Gideon Mendel: Drowning World

Review of Gideon Mendel: Drowning World by Laura Hudson

Exhibition of photographs at Plymouth Arts Centre 17 Jan - 15 March 2015  


The camera is a recording device that can capture the fleeting, bear witness and act as testimony to the world around us. But we, as creators and audiences, have learnt not to trust the verité of a photograph. We understand that the camera does lie and the daily stream of images we receive are, for the most part, constructed. The artistry, if there is any, is in the purpose of construction.

So what do the images of Gideon Mendel tell us about truth. In this exhibition portraits of English flood victims stand motionless before their flooded homes staring silently into the camera, English landscapes are turned upside down by the mirror-like surfaces spreading across them, familiar life is part submerged and our minds are required to redraw the picture in recall. Collateral damage is presented here in the forlorn form of family photographs from Kashmir and in the corner a monitor plays a video of moving images of people dealing with floods in England and Kashmir.

There is no cause and effect here only matters of fact and the aestheticisation of destruction. There is a disquieting beauty in the interior light reflected from the pool-like floor of a room, the water damaged photographs breaking down into painterly layers of colour, the cool candour of expertly composed photojournalism and a video that puts into real-time the still and silent stares.

What is it that we are looking at when we look into the faces of the people in front of the camera, do we see ourselves or do we blame ourselves? The silent photographs convey that awkward moment when a conversation halts and no one knows what to say next. As they stand in front of bricks and mortar, do we see stoicism, defiance or is it something more akin to fatigue; how long have they stood, waist-high in floodwaters, waiting for the photograph to be taken? What is it about the repetition that makes the image so awkward? Is it by repetition that we are made aware of the purposefully composed similarity or are we beaten down by the images and left to care less about who and what these images represent? do they become one and everyone, become us?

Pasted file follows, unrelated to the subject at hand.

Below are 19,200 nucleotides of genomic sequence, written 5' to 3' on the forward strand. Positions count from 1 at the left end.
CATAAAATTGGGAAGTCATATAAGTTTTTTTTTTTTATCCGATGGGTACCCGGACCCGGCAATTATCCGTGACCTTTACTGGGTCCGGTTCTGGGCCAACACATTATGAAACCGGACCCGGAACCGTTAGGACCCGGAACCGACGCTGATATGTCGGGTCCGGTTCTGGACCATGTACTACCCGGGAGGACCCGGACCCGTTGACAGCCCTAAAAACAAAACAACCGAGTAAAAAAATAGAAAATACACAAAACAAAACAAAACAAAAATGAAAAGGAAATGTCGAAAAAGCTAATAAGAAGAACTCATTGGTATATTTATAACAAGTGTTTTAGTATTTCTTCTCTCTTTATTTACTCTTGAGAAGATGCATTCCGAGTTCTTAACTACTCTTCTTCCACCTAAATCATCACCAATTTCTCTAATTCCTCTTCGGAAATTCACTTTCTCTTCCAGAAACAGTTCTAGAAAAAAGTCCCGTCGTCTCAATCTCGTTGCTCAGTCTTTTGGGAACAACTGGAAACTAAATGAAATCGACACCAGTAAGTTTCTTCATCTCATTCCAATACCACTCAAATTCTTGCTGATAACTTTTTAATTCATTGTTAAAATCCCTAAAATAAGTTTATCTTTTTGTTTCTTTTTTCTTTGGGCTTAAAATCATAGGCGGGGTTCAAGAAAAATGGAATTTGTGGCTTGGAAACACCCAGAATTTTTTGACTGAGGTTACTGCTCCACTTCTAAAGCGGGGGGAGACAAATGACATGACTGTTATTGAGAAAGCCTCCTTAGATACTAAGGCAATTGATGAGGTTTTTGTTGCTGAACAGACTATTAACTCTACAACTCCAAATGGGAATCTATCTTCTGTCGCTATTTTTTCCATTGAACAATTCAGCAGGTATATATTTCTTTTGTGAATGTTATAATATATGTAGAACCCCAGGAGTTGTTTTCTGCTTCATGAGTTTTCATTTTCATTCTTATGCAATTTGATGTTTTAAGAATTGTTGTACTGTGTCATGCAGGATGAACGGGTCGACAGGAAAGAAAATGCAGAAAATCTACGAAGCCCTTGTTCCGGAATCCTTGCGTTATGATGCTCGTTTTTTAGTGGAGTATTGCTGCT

Politicians repeatedly ignore any problem that cannot be resolved within an electoral cycle, as creatures of the short-term, we create problems that become critical due to inaction. In asking the question of purpose, Drowning World is Mendel’s response to our changing climates and increasingly extreme conditions. Since 2007 he has photographed floods, and the lives they effect, around the world in an ongoing work that, like the mass observation films of the former GDR, will take years to create. The exhibition at Plymouth Art Centre is only a small part of a larger project and the curators chose to focus primarily on the floods in England during 2004.

Through the camera we bear witness to waters rising but also to a construction defined by aesthetic qualities. In parts the curation presents an us, unmoved by the flood, and a them, in a series of water-damaged photographs from Kashmir; a missed opportunity perhaps to present a shared experience. This is not to say that the project is flawed, not at all, the curation of each exhibition is testing a dialogue with its audience. Drowning World will take time and that is not something we are used to giving things. In the interim this exhibition does succeed in inviting interrogation and a questioning of ourselves. In speaking to Gideon Mendel it is clear that in the long term the purpose of Drowning World is to express a solidarity between people and the way their lives have become linked across continents. Its strength will be in the sum of images from different floods in different countries presented side-by-side. I hope the portraits will be accompanied by biographical details and quotes, as I’ve seen elsewhere in his work, which give voice to the individual and thereby bring us closer. A better purpose for the ruined images might be in portraying something we share; in the boxes of old photographs held equally precious by families around the world.

To see more of Gideon Mendel’s work go to

The Exhibition continues at Plymouth Arts Centre, 38 Looe Street, Plymouth, England PL4 0EB in conjunction with FotoNow

Laura Hudson ebruary 2015